• Complex sample preparation or instrumentation requirements
  • Testing programs to verify your food control system is working
  • Low level detection of contaminants or residues
  • Authenticity studies
  • Specific label claims requirements for fortified vitamins and minerals
  • Method development for new tests

These types of lab environments benefit from the flexibility and certainty in terms of expertise and technology that comes with outsourcing approaches.

Insourcing with a services partner who can perform services within your facility offers benefits when you need:

  • Greater degree of control, using internal quality systems and protocols
  • Intellectual property protection through internal oversight
  • Immediate access to results
  • Reduced time managing third parties
  • Improved and timely communication of project deliverables
  • Flexibility

Another factor to consider is the hidden costs involved in the management oversight for outsourcing. It’s less costly to manage a partner embedded in the organization than one that might be on another continent. In effect, the insourced partner becomes an extension of your laboratory environment.

Insourcing Models

Staffing agencies offer a most basic form of insourcing in that they can provide qualified personnel for short-term needs to augment your staff for a specific project or find talent with a specific skill or area of expertise. Typically, companies set limits on the tenure of contract workers; therefore, this solution often lasts no longer than 24 months. This results in constant turnover of employees and significant training requirements each time a new employee is onboarded.

A managed services delivery model can last indefinitely, as you’re not receiving “bodies doing experiments,” but instead work with a partner who’s accountable for results. In this model, the service partner brings its own people to provide services to achieve a guaranteed outcome — number of samples or experiments per day, for example. This is established through a comprehensive statement of work that includes a service-level agreement.

An emerging model is the lab as a service (LaaS) approach. This goes beyond managed services, in that LaaS brings everything required to deliver on the service-level agreement – from people and processes to consumables and instruments. Onsite LaaS is a turnkey solution, somewhat of an internal contract testing lab.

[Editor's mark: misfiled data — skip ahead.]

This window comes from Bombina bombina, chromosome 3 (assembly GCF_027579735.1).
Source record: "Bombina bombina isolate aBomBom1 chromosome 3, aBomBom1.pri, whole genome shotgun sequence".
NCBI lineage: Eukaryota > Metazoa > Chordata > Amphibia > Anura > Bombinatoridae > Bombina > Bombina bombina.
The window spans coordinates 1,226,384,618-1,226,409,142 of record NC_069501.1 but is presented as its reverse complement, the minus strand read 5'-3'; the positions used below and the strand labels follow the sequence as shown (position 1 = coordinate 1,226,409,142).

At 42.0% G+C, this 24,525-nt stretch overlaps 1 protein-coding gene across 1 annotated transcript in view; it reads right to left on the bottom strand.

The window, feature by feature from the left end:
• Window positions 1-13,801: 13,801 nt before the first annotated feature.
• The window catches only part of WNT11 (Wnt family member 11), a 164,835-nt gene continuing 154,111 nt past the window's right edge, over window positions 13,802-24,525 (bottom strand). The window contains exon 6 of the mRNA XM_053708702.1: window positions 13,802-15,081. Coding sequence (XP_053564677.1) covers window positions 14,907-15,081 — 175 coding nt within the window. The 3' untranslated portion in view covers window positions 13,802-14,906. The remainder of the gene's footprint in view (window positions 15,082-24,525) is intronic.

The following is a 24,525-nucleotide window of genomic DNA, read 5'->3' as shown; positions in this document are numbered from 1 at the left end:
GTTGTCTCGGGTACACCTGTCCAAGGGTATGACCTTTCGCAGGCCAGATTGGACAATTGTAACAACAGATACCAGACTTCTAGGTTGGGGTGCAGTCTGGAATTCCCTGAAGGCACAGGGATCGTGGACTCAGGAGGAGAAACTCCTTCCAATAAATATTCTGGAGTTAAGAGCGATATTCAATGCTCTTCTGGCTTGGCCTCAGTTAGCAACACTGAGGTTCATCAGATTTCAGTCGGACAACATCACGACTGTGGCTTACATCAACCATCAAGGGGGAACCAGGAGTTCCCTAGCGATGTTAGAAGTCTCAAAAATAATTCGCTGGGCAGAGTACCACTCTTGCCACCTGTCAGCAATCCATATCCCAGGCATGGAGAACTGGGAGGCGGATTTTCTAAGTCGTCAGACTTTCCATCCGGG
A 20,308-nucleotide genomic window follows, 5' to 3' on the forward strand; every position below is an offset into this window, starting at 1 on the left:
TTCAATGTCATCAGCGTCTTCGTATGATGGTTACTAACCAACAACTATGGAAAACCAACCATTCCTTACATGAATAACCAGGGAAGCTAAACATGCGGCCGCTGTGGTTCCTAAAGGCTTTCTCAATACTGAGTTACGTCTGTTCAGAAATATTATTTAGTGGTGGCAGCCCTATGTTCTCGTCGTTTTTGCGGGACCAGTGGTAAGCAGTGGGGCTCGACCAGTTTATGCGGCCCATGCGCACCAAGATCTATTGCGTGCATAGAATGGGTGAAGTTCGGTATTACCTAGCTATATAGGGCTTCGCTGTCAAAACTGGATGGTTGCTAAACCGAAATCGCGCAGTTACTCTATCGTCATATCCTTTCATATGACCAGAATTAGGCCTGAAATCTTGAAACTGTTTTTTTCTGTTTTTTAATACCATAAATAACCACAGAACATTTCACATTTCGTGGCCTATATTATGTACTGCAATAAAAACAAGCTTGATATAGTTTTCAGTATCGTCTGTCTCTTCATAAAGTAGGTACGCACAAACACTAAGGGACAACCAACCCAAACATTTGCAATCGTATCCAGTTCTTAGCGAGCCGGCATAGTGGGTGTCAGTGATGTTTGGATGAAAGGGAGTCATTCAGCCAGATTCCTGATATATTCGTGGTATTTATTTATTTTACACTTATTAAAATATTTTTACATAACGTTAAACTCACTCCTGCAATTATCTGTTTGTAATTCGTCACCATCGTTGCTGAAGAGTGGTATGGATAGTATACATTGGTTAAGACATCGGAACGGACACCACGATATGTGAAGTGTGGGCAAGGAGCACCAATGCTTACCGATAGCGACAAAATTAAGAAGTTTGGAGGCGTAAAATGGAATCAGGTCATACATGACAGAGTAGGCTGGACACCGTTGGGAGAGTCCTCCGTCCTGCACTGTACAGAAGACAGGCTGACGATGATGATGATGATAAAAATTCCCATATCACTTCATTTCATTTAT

One Vendor

Whether outsourcing or insourcing, there are benefits to aggregating as many services as possible with a single vendor. Managed services and LaaS insourcing models afford you a greater range of services that can be brought in-house. When one partner is responsible for and owns services – from the management of assets to the oversight of IT to the harmonization of standards – it achieves a holistic view of your organization.

The partner can use that insight to recommend ways to improve productivity or maintain compliance, for example. It also creates much greater flexibility in the deployment of resources to execute the agreed-upon services. The synergies of a single partner, with its teams working across an organization, reduces finger pointing and encourages problem-solving. If multiple vendors are involved, the accountability for any problem can often be time consuming and difficult to discern.

A single-vendor solution greatly simplifies the engagement for the food company – from creating a single point of contact to simpler processes and easier management oversight and communication.

OneSource Laboratory Services from PerkinElmer is a portfolio of integrated services that enable and accelerate scientific and manufacturing outcomes. As the services arm of PerkinElmer, OneSource brings the full force of PerkinElmer’s leadership in scientific instrumentation and laboratory equipment to bear in the servicing of food customers.


  1. Food Safety Testing Market, Markets and Markets Report, 2019:
  2. Food Safety Testing Market Size, Share & Trends Analysis Report By Test (Allergen Testing, Chemical & Nutritional Testing), By Application (Meat, Poultry, & Seafood Products), By Region, And Segment Forecasts, 2019 – 2025, Grand View Research, 2019:
  3. The Food Contract Lab Business Approaches 50, Tom Weschler, Food Safety Magazine, 2014: